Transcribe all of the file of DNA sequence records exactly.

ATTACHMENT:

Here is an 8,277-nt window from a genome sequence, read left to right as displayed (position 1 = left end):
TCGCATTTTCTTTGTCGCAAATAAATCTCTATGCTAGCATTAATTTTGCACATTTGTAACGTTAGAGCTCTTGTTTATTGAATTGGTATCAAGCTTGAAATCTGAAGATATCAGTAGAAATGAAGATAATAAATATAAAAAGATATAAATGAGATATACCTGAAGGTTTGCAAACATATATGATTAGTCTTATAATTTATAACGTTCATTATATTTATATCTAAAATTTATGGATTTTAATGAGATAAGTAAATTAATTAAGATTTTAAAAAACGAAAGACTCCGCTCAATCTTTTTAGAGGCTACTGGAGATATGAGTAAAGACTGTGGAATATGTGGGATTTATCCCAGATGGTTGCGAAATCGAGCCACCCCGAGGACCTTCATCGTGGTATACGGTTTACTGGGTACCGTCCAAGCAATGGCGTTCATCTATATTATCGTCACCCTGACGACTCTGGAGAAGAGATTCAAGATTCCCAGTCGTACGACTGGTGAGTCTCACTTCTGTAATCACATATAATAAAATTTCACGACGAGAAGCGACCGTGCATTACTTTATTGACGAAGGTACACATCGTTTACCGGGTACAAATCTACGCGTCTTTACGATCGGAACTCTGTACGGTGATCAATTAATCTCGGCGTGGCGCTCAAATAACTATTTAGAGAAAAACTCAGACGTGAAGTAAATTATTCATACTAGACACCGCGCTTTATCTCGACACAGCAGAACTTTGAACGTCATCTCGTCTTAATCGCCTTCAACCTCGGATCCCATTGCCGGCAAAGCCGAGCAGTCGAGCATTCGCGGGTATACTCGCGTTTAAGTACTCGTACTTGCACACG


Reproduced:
Here is an 8,277-nt window from a genome sequence, read left to right as displayed (position 1 = left end):
TCGCATTTTCTTTGTCGCAAATAAATCTCTATGCTAGCATTAATTTTGCACATTTGTAACGTTAGAGCTCTTGTTTATTGAATTGGTATCAAGCTTGAAATCTGAAGATATCAGTAGAAATGAAGATAATAAATATAAAAAGATATAAATGAGATATACCTGAAGGTTTGCAAACATATATGATTAGTCTTATAATTTATAACGTTCATTATATTTATATCTAAAATTTATGGATTTTAATGAGATAAGTAAATTAATTAAGATTTTAAAAAACGAAAGACTCCGCTCAATCTTTTTAGAGGCTACTGGAGATATGAGTAAAGACTGTGGAATATGTGGGATTTATCCCAGATGGTTGCGAAATCGAGCCACCCCGAGGACCTTCATCGTGGTATACGGTTTACTGGGTACCGTCCAAGCAATGGCGTTCATCTATATTATCGTCACCCTGACGACTCTGGAGAAGAGATTCAAGATTCCCAGTCGTACGACTGGTGAGTCTCACTTCTGTAATCACATATAATAAAATTTCACGACGAGAAGCGACCGTGCATTACTTTATTGACGAAGGTACACATCGTTTACCGGGTACAAATCTACGCGTCTTTACGATCGGAACTCTGTACGGTGATCAATTAATCTCGGCGTGGCGCTCAAATAACTATTTAGAGAAAAACTCAGACGTGAAGTAAATTATTCATACTAGACACCGCGCTTTATCTCGACACAGCAGAACTTTGAACGTCATCTCGTCTTAATCGCCTTCAACCTCGGATCCCATTGCCGGCAAAGCCGAGCAGTCGAGCATTCGCGGGTATACTCGCGTTTAAGTACTCGTACTTGCACACG